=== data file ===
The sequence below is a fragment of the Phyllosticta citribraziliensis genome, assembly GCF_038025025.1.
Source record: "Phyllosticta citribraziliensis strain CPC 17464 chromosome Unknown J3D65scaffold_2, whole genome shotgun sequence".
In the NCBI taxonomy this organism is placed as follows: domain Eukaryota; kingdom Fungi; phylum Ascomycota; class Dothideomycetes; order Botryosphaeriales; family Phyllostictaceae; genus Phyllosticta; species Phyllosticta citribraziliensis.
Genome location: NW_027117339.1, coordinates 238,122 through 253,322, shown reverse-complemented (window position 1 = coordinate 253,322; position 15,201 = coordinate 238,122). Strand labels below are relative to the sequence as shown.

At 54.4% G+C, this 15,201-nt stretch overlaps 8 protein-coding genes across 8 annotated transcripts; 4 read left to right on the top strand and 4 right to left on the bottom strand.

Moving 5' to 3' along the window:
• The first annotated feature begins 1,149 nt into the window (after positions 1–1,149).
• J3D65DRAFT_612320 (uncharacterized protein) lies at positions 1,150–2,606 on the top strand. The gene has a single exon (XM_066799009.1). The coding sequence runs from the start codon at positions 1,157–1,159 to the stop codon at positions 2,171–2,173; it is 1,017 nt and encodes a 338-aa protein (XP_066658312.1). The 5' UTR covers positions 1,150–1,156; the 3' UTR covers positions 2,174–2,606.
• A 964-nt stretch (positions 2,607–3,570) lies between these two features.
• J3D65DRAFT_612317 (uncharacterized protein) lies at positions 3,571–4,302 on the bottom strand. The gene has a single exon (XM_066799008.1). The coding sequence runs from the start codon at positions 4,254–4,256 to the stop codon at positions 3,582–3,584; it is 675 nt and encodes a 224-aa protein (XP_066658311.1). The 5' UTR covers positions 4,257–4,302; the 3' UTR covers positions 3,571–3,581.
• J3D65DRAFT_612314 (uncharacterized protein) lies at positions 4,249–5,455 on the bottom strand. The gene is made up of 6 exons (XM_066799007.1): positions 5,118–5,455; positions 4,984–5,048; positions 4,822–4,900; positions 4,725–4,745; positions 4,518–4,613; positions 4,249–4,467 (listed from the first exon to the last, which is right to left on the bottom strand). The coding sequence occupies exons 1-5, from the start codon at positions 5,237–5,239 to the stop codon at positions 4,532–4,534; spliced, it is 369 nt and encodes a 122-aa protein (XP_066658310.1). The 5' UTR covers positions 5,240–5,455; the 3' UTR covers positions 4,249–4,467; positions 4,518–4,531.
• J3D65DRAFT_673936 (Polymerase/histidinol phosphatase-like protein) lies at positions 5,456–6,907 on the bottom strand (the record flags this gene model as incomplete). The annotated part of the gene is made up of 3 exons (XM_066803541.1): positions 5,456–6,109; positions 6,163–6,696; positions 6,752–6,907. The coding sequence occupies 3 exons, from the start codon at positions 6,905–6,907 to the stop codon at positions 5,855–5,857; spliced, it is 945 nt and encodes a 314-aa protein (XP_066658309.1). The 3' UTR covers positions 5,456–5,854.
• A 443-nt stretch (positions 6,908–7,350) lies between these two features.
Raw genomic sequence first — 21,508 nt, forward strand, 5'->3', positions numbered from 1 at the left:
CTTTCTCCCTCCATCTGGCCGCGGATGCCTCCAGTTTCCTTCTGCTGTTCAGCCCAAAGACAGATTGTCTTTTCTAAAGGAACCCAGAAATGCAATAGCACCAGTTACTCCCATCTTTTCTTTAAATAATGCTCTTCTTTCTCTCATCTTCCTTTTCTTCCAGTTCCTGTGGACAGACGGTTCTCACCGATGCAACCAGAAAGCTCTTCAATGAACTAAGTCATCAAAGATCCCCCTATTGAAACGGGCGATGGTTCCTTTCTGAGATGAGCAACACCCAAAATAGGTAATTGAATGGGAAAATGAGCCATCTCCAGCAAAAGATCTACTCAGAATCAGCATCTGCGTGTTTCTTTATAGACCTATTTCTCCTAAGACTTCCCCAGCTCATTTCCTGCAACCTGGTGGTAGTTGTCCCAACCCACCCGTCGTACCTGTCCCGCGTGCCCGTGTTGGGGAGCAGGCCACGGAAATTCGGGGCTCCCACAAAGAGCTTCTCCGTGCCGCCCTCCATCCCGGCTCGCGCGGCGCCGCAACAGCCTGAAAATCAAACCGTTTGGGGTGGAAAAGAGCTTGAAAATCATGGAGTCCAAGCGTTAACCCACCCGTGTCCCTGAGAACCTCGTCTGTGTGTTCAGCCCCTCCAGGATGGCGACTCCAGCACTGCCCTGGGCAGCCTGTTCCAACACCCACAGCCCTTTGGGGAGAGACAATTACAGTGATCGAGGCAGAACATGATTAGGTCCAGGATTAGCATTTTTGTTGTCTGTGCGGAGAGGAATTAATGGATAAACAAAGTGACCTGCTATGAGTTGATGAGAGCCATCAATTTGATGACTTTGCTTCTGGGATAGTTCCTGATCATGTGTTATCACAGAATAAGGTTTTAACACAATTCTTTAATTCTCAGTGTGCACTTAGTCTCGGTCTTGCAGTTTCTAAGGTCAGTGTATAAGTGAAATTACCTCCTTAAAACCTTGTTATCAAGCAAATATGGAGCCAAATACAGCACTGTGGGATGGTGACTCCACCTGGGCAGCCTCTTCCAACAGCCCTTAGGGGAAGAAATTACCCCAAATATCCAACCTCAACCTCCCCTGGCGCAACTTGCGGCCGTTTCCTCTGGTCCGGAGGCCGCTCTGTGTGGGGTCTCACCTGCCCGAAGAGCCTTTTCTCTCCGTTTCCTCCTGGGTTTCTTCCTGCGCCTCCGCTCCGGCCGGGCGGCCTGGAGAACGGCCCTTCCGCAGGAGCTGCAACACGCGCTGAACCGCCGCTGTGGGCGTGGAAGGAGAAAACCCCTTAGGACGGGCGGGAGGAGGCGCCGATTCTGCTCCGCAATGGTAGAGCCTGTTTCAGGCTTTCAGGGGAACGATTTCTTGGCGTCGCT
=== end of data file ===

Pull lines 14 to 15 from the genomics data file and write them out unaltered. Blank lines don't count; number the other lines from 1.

Raw genomic sequence first — 21,508 nt, forward strand, 5'->3', positions numbered from 1 at the left:
CTTTCTCCCTCCATCTGGCCGCGGATGCCTCCAGTTTCCTTCTGCTGTTCAGCCCAAAGACAGATTGTCTTTTCTAAAGGAACCCAGAAATGCAATAGCACCAGTTACTCCCATCTTTTCTTTAAATAATGCTCTTCTTTCTCTCATCTTCCTTTTCTTCCAGTTCCTGTGGACAGACGGTTCTCACCGATGCAACCAGAAAGCTCTTCAATGAACTAAGTCATCAAAGATCCCCCTATTGAAACGGGCGATGGTTCCTTTCTGAGATGAGCAACACCCAAAATAGGTAATTGAATGGGAAAATGAGCCATCTCCAGCAAAAGATCTACTCAGAATCAGCATCTGCGTGTTTCTTTATAGACCTATTTCTCCTAAGACTTCCCCAGCTCATTTCCTGCAACCTGGTGGTAGTTGTCCCAACCCACCCGTCGTACCTGTCCCGCGTGCCCGTGTTGGGGAGCAGGCCACGGAAATTCGGGGCTCCCACAAAGAGCTTCTCCGTGCCGCCCTCCATCCCGGCTCGCGCGGCGCCGCAACAGCCTGAAAATCAAACCGTTTGGGGTGGAAAAGAGCTTGAAAATCATGGAGTCCAAGCGTTAACCCACCCGTGTCCCTGAGAACCTCGTCTGTGTGTTCAGCCCCTCCAGGATGGCGACTCCAGCACTGCCCTGGGCAGCCTGTTCCAACACCCACAGCCCTTTGGGGAGAGACAATTACAGTGATCGAGGCAGAACATGATTAGGTCCAGGATTAGCATTTTTGTTGTCTGTGCGGAGAGGAATTAATGGATAAACAAAGTGACCTGCTATGAGTTGATGAGAGCCATCAATTTGATGACTTTGCTTCTGGGATAGTTCCTGATCATGTGTTATCACAGAATAAGGTTTTAACACAATTCTTTAATTCTCAGTGTGCACTTAGTCTCGGTCTTGCAGTTTCTAAGGTCAGTGTATAAGTGAAATTACCTCCTTAAAACCTTGTTATCAAGCAAATATGGAGCCAAATACAGCACTGTGGGATGGTGACTCCACCTGGGCAGCCTCTTCCAACAGCCCTTAGGGGAAGAAATTACCCCAAATATCCAACCTCAACCTCCCCTGGCGCAACTTGCGGCCGTTTCCTCTGGTCCGGAGGCCGCTCTGTGTGGGGTCTCACCTGCCCGAAGAGCCTTTTCTCTCCGTTTCCTCCTGGGTTTCTTCCTGCGCCTCCGCTCCGGCCGGGCGGCCTGGAGAACGGCCCTTCCGCAGGAGCTGCAACACGCGCTGAACCGCCGCTGTGGGCGTGGAAGGAGAAAACCCCTTAGGACGGGCGGGAGGAGGCGCCGATTCTGCTCCGCAATGGTAGAGCCTGTTTCAGGCTTTCAGGGGAACGATTTCTTGGCGTCGCT